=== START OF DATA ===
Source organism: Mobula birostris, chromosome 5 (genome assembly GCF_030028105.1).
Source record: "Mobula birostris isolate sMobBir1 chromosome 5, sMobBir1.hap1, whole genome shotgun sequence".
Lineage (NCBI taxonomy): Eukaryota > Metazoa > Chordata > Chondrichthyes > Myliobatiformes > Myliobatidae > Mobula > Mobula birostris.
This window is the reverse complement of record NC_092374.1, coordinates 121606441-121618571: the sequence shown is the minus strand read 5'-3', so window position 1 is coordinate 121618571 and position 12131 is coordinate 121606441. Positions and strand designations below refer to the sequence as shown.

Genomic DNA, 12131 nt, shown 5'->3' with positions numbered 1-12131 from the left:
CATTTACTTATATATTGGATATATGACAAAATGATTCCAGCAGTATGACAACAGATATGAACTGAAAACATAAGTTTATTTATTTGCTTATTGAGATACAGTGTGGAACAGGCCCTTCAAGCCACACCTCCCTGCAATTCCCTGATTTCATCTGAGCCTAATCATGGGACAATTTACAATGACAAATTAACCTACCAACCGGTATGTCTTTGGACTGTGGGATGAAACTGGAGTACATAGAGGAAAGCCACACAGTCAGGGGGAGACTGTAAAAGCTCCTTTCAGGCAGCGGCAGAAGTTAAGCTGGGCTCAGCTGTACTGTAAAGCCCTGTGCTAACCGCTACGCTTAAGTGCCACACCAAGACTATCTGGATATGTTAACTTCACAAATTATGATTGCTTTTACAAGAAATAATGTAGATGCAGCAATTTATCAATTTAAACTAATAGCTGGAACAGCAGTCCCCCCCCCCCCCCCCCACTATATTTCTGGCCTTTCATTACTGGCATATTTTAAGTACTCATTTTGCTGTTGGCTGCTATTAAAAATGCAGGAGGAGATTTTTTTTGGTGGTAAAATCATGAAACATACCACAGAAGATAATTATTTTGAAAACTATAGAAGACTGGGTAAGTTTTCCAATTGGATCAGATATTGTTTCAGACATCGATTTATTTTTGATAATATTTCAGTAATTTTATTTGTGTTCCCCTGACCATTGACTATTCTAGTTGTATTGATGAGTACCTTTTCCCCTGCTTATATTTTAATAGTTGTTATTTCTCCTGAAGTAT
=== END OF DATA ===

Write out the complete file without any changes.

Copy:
Source organism: Mobula birostris, chromosome 5 (genome assembly GCF_030028105.1).
Source record: "Mobula birostris isolate sMobBir1 chromosome 5, sMobBir1.hap1, whole genome shotgun sequence".
Lineage (NCBI taxonomy): Eukaryota > Metazoa > Chordata > Chondrichthyes > Myliobatiformes > Myliobatidae > Mobula > Mobula birostris.
This window is the reverse complement of record NC_092374.1, coordinates 121606441-121618571: the sequence shown is the minus strand read 5'-3', so window position 1 is coordinate 121618571 and position 12131 is coordinate 121606441. Positions and strand designations below refer to the sequence as shown.

Genomic DNA, 12131 nt, shown 5'->3' with positions numbered 1-12131 from the left:
CATTTACTTATATATTGGATATATGACAAAATGATTCCAGCAGTATGACAACAGATATGAACTGAAAACATAAGTTTATTTATTTGCTTATTGAGATACAGTGTGGAACAGGCCCTTCAAGCCACACCTCCCTGCAATTCCCTGATTTCATCTGAGCCTAATCATGGGACAATTTACAATGACAAATTAACCTACCAACCGGTATGTCTTTGGACTGTGGGATGAAACTGGAGTACATAGAGGAAAGCCACACAGTCAGGGGGAGACTGTAAAAGCTCCTTTCAGGCAGCGGCAGAAGTTAAGCTGGGCTCAGCTGTACTGTAAAGCCCTGTGCTAACCGCTACGCTTAAGTGCCACACCAAGACTATCTGGATATGTTAACTTCACAAATTATGATTGCTTTTACAAGAAATAATGTAGATGCAGCAATTTATCAATTTAAACTAATAGCTGGAACAGCAGTCCCCCCCCCCCCCCCCCACTATATTTCTGGCCTTTCATTACTGGCATATTTTAAGTACTCATTTTGCTGTTGGCTGCTATTAAAAATGCAGGAGGAGATTTTTTTTGGTGGTAAAATCATGAAACATACCACAGAAGATAATTATTTTGAAAACTATAGAAGACTGGGTAAGTTTTCCAATTGGATCAGATATTGTTTCAGACATCGATTTATTTTTGATAATATTTCAGTAATTTTATTTGTGTTCCCCTGACCATTGACTATTCTAGTTGTATTGATGAGTACCTTTTCCCCTGCTTATATTTTAATAGTTGTTATTTCTCCTGAAGTAT